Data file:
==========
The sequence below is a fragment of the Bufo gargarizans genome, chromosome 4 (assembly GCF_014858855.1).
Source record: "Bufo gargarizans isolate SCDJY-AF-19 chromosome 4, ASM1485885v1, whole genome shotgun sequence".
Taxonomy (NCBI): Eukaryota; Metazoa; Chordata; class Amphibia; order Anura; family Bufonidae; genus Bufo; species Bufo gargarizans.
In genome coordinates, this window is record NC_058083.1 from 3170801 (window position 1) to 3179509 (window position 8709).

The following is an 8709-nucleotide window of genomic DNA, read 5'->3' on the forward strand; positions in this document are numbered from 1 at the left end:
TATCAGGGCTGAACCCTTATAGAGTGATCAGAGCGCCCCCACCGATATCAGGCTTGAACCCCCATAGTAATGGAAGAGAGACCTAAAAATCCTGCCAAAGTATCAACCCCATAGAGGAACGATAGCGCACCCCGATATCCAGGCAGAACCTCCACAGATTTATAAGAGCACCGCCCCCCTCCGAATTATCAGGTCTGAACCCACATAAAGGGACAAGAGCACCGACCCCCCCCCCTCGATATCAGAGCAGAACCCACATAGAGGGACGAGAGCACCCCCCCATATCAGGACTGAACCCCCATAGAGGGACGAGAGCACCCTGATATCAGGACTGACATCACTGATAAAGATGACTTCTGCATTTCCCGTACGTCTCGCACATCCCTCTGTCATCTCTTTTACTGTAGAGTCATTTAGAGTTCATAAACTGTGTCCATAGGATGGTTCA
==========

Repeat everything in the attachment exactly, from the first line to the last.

The sequence below is a fragment of the Bufo gargarizans genome, chromosome 4 (assembly GCF_014858855.1).
Source record: "Bufo gargarizans isolate SCDJY-AF-19 chromosome 4, ASM1485885v1, whole genome shotgun sequence".
Taxonomy (NCBI): Eukaryota; Metazoa; Chordata; class Amphibia; order Anura; family Bufonidae; genus Bufo; species Bufo gargarizans.
In genome coordinates, this window is record NC_058083.1 from 3170801 (window position 1) to 3179509 (window position 8709).

The following is an 8709-nucleotide window of genomic DNA, read 5'->3' on the forward strand; positions in this document are numbered from 1 at the left end:
TATCAGGGCTGAACCCTTATAGAGTGATCAGAGCGCCCCCACCGATATCAGGCTTGAACCCCCATAGTAATGGAAGAGAGACCTAAAAATCCTGCCAAAGTATCAACCCCATAGAGGAACGATAGCGCACCCCGATATCCAGGCAGAACCTCCACAGATTTATAAGAGCACCGCCCCCCTCCGAATTATCAGGTCTGAACCCACATAAAGGGACAAGAGCACCGACCCCCCCCCCTCGATATCAGAGCAGAACCCACATAGAGGGACGAGAGCACCCCCCCATATCAGGACTGAACCCCCATAGAGGGACGAGAGCACCCTGATATCAGGACTGACATCACTGATAAAGATGACTTCTGCATTTCCCGTACGTCTCGCACATCCCTCTGTCATCTCTTTTACTGTAGAGTCATTTAGAGTTCATAAACTGTGTCCATAGGATGGTTCA